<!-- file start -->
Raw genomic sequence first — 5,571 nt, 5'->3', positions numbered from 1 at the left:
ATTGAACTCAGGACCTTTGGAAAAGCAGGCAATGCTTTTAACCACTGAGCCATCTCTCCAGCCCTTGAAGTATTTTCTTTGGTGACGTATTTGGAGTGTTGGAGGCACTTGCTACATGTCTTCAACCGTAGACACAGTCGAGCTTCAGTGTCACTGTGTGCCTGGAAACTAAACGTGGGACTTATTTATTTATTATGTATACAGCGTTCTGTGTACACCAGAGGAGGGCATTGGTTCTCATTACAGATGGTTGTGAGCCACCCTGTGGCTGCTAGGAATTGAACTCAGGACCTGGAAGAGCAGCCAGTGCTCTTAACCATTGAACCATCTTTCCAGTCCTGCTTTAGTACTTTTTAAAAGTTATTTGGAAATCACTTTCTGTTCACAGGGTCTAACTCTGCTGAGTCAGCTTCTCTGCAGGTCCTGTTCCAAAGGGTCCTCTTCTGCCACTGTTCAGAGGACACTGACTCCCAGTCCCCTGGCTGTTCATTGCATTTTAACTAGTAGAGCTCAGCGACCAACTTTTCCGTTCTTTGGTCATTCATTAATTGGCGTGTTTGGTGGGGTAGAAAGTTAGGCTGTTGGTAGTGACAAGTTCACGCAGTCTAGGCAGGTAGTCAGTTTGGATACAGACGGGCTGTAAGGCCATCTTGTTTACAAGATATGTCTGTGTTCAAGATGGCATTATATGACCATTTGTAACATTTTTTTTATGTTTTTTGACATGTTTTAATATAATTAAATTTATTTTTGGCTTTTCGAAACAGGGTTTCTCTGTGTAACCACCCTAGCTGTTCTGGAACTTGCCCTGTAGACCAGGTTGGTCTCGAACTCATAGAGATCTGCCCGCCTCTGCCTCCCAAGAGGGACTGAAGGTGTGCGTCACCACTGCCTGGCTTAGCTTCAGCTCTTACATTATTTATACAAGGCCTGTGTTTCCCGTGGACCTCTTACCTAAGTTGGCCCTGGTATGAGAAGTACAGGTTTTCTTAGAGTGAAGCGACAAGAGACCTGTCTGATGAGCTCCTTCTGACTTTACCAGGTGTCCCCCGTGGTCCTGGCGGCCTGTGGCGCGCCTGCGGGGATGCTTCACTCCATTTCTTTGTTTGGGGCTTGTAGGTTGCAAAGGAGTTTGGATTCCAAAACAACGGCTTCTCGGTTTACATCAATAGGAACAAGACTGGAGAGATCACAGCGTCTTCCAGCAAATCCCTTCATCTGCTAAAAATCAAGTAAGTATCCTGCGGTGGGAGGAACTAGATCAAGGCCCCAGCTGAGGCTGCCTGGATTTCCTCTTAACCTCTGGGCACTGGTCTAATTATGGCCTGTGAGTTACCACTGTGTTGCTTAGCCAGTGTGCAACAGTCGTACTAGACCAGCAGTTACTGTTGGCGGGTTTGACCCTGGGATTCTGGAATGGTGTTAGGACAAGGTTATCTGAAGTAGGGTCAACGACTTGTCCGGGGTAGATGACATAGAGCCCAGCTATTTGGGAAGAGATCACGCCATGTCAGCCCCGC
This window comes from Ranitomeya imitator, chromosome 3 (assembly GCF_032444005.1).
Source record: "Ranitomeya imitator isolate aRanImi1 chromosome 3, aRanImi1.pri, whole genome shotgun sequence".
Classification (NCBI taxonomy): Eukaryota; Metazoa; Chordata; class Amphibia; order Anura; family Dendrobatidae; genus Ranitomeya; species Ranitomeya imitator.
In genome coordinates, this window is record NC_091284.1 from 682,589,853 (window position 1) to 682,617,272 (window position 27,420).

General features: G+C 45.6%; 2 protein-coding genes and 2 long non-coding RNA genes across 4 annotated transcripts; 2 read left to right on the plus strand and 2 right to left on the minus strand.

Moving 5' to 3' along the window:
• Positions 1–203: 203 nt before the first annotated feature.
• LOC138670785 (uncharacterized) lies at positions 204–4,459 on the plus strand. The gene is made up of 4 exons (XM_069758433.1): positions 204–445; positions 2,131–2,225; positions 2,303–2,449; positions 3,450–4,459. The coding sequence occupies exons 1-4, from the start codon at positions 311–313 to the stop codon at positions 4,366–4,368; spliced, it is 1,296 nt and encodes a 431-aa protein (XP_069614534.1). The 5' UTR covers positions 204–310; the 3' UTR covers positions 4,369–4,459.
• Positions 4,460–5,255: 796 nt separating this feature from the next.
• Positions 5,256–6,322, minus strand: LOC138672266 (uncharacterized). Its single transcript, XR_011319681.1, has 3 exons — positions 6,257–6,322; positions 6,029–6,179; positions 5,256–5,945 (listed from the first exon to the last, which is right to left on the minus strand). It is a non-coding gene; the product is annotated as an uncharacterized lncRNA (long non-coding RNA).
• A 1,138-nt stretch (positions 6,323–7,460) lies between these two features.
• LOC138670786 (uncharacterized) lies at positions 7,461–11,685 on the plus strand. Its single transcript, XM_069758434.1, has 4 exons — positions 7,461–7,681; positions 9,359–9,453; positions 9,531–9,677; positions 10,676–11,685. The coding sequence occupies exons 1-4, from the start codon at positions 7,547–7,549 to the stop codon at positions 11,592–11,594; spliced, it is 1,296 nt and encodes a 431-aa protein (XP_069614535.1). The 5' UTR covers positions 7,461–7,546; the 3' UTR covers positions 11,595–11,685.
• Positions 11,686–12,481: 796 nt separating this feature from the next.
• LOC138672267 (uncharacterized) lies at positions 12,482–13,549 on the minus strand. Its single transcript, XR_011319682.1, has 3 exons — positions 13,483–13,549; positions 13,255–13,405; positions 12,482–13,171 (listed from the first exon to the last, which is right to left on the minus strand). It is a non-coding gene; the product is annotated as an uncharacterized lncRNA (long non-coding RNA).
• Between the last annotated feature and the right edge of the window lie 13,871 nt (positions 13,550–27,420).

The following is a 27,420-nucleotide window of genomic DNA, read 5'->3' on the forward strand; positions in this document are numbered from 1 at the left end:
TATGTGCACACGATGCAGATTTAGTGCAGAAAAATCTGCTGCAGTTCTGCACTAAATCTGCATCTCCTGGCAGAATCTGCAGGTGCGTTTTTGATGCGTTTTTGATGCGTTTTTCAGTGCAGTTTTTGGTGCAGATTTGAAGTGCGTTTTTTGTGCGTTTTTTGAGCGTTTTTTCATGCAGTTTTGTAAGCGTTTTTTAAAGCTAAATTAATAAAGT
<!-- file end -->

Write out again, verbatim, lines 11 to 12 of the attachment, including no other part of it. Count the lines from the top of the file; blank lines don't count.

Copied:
• Positions 4,460–5,255: 796 nt separating this feature from the next.
• Positions 5,256–6,322, minus strand: LOC138672266 (uncharacterized). Its single transcript, XR_011319681.1, has 3 exons — positions 6,257–6,322; positions 6,029–6,179; positions 5,256–5,945 (listed from the first exon to the last, which is right to left on the minus strand). It is a non-coding gene; the product is annotated as an uncharacterized lncRNA (long non-coding RNA).